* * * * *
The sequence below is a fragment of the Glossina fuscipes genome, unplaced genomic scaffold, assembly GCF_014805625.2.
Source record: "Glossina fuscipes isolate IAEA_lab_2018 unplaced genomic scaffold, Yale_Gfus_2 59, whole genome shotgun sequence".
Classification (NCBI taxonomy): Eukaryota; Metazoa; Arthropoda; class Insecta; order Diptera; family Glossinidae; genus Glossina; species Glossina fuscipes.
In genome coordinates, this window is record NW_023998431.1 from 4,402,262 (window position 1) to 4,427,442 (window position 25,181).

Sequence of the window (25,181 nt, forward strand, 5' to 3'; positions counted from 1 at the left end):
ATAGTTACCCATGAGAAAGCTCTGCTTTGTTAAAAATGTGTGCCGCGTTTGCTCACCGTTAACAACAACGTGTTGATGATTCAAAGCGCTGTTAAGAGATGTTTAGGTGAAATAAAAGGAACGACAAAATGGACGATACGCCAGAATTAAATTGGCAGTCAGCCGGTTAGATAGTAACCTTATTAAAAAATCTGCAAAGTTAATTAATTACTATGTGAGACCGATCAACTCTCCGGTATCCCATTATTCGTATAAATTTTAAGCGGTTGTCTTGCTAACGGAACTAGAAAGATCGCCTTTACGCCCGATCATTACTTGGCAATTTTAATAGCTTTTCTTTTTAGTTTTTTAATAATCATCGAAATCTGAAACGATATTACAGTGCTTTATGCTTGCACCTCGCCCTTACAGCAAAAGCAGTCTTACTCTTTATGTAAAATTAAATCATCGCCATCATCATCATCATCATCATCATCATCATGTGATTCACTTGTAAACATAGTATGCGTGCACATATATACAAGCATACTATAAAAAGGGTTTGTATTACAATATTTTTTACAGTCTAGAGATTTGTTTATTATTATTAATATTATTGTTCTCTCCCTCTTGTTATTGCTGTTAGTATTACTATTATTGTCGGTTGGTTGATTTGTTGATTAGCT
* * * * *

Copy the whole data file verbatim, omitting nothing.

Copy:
The sequence below is a fragment of the Glossina fuscipes genome, unplaced genomic scaffold, assembly GCF_014805625.2.
Source record: "Glossina fuscipes isolate IAEA_lab_2018 unplaced genomic scaffold, Yale_Gfus_2 59, whole genome shotgun sequence".
Classification (NCBI taxonomy): Eukaryota; Metazoa; Arthropoda; class Insecta; order Diptera; family Glossinidae; genus Glossina; species Glossina fuscipes.
In genome coordinates, this window is record NW_023998431.1 from 4,402,262 (window position 1) to 4,427,442 (window position 25,181).

Sequence of the window (25,181 nt, forward strand, 5' to 3'; positions counted from 1 at the left end):
ATAGTTACCCATGAGAAAGCTCTGCTTTGTTAAAAATGTGTGCCGCGTTTGCTCACCGTTAACAACAACGTGTTGATGATTCAAAGCGCTGTTAAGAGATGTTTAGGTGAAATAAAAGGAACGACAAAATGGACGATACGCCAGAATTAAATTGGCAGTCAGCCGGTTAGATAGTAACCTTATTAAAAAATCTGCAAAGTTAATTAATTACTATGTGAGACCGATCAACTCTCCGGTATCCCATTATTCGTATAAATTTTAAGCGGTTGTCTTGCTAACGGAACTAGAAAGATCGCCTTTACGCCCGATCATTACTTGGCAATTTTAATAGCTTTTCTTTTTAGTTTTTTAATAATCATCGAAATCTGAAACGATATTACAGTGCTTTATGCTTGCACCTCGCCCTTACAGCAAAAGCAGTCTTACTCTTTATGTAAAATTAAATCATCGCCATCATCATCATCATCATCATCATCATCATGTGATTCACTTGTAAACATAGTATGCGTGCACATATATACAAGCATACTATAAAAAGGGTTTGTATTACAATATTTTTTACAGTCTAGAGATTTGTTTATTATTATTAATATTATTGTTCTCTCCCTCTTGTTATTGCTGTTAGTATTACTATTATTGTCGGTTGGTTGATTTGTTGATTAGCT